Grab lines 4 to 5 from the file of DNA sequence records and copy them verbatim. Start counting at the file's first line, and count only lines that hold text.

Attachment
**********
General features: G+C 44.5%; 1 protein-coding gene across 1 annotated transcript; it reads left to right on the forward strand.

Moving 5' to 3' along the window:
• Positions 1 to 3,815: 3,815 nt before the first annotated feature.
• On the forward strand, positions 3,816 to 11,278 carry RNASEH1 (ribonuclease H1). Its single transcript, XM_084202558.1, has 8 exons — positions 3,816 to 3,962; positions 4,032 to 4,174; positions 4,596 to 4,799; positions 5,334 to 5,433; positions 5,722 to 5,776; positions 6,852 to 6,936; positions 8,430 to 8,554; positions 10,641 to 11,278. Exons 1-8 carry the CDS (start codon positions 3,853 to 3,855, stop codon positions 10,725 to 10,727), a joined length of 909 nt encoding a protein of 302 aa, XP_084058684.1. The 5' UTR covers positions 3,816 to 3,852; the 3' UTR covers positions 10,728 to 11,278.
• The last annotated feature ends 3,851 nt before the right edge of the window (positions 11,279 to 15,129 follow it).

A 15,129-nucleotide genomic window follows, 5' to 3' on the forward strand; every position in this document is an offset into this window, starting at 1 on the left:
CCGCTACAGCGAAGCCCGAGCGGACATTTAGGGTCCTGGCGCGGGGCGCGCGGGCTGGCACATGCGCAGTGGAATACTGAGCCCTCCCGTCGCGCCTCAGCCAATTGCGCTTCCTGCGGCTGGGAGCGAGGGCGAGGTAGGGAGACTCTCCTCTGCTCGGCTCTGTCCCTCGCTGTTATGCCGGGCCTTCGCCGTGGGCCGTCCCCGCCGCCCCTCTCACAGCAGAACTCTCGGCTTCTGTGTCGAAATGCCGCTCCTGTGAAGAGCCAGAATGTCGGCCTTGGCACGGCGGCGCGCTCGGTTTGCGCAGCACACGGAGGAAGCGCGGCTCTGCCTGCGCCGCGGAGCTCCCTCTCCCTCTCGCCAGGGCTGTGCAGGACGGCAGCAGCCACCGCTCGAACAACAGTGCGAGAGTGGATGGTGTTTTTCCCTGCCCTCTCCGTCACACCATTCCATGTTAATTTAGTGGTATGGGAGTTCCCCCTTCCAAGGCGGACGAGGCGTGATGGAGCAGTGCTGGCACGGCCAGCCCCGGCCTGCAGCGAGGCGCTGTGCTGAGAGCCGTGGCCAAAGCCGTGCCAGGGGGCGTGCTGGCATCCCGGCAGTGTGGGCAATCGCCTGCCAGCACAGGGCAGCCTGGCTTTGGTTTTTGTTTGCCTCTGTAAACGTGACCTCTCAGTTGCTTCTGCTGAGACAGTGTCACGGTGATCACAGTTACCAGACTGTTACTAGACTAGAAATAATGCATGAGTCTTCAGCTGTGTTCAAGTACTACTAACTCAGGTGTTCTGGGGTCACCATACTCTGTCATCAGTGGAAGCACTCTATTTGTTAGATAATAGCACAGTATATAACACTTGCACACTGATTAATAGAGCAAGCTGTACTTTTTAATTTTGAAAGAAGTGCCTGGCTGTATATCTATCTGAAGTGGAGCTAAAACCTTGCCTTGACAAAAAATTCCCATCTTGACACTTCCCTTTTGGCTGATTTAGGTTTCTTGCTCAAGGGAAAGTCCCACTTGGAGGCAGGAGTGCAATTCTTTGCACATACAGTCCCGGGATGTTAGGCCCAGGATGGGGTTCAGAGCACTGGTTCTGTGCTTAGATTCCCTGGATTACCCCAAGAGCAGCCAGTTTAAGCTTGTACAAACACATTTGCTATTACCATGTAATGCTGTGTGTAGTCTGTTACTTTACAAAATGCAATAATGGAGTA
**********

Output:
• On the forward strand, positions 3,816 to 11,278 carry RNASEH1 (ribonuclease H1). Its single transcript, XM_084202558.1, has 8 exons — positions 3,816 to 3,962; positions 4,032 to 4,174; positions 4,596 to 4,799; positions 5,334 to 5,433; positions 5,722 to 5,776; positions 6,852 to 6,936; positions 8,430 to 8,554; positions 10,641 to 11,278. Exons 1-8 carry the CDS (start codon positions 3,853 to 3,855, stop codon positions 10,725 to 10,727), a joined length of 909 nt encoding a protein of 302 aa, XP_084058684.1. The 5' UTR covers positions 3,816 to 3,852; the 3' UTR covers positions 10,728 to 11,278.
• The last annotated feature ends 3,851 nt before the right edge of the window (positions 11,279 to 15,129 follow it).